This year, the lists take on an added dimension. Trump made “rebuilding” the military a cornerstone of his campaign. While his new budget would increase spending on keeping existing assets in ready condition, it does not provide much increase in the procurement or other accounts that would need to rise to support a significant buildup.
Defense hawks in Congress have criticized Trump’s request as inadequate, and they will use the wish lists to bolster their argument.
U.S. President Donald Trump has ordered the establishment of a space command that will oversee the country’s military operations in space.
Trump signed the one-page memorandum on Dec. 18, 2018, directing the Department of Defense to create the new command to oversee and organize space operations, accelerate technical advances, and find more effective ways to defend U.S. assets in space, including satellites.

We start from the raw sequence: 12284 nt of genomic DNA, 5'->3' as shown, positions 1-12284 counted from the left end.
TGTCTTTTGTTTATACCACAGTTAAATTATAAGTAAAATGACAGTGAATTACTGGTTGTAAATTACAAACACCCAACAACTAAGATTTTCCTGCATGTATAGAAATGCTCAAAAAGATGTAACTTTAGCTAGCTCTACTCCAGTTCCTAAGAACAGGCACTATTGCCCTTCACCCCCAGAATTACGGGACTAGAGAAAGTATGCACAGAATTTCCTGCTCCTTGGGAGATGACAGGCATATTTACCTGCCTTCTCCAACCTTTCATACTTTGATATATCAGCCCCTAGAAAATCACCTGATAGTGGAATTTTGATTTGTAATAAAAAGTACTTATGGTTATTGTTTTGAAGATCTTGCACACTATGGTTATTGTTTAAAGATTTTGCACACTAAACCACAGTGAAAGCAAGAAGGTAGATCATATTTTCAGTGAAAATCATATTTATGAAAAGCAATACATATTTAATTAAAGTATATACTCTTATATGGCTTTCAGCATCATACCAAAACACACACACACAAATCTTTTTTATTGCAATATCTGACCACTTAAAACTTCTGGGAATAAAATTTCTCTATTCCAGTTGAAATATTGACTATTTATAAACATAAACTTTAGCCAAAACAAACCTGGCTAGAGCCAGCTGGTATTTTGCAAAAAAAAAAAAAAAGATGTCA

The move comes amid growing concerns that China and Russia are working on ways to disrupt, disable, or even destroy satellites on which U.S. forces rely for navigation, communications, and surveillance.
The new command is separate from Trump’s goal to create an independent space force, but could be a step in that direction.
Speaking at the Kennedy Space Center in Florida, Vice President Mike Pence said: “A new era of American national security in space begins today.”
U.S. Vice President Mike Pence
(U.S. Air Force photo by Senior Airman Codie Collins)
Space Command will integrate space capabilities across all branches of the military, Pence said, adding that it will “develop the space doctrine, tactics, techniques, and procedures that will enable our war fighters to defend our nation in this new era.”
It will be the Pentagon’s 11th combatant command, along with well-known commands such as Central Command and Europe Command.
Space Command will pull about 600 staff from existing military space offices, and then add at least another 1,000 over the coming years, the Associated Press quoted an unidentified U.S. official as saying.
Its funding will be included in the budget for fiscal year 2020.
The US Army wants a cannon that can fire a round over 1,000 miles, with the aim to blow a hole in Chinese warships in the South China Sea should a conflict occur, according to Army senior leadership.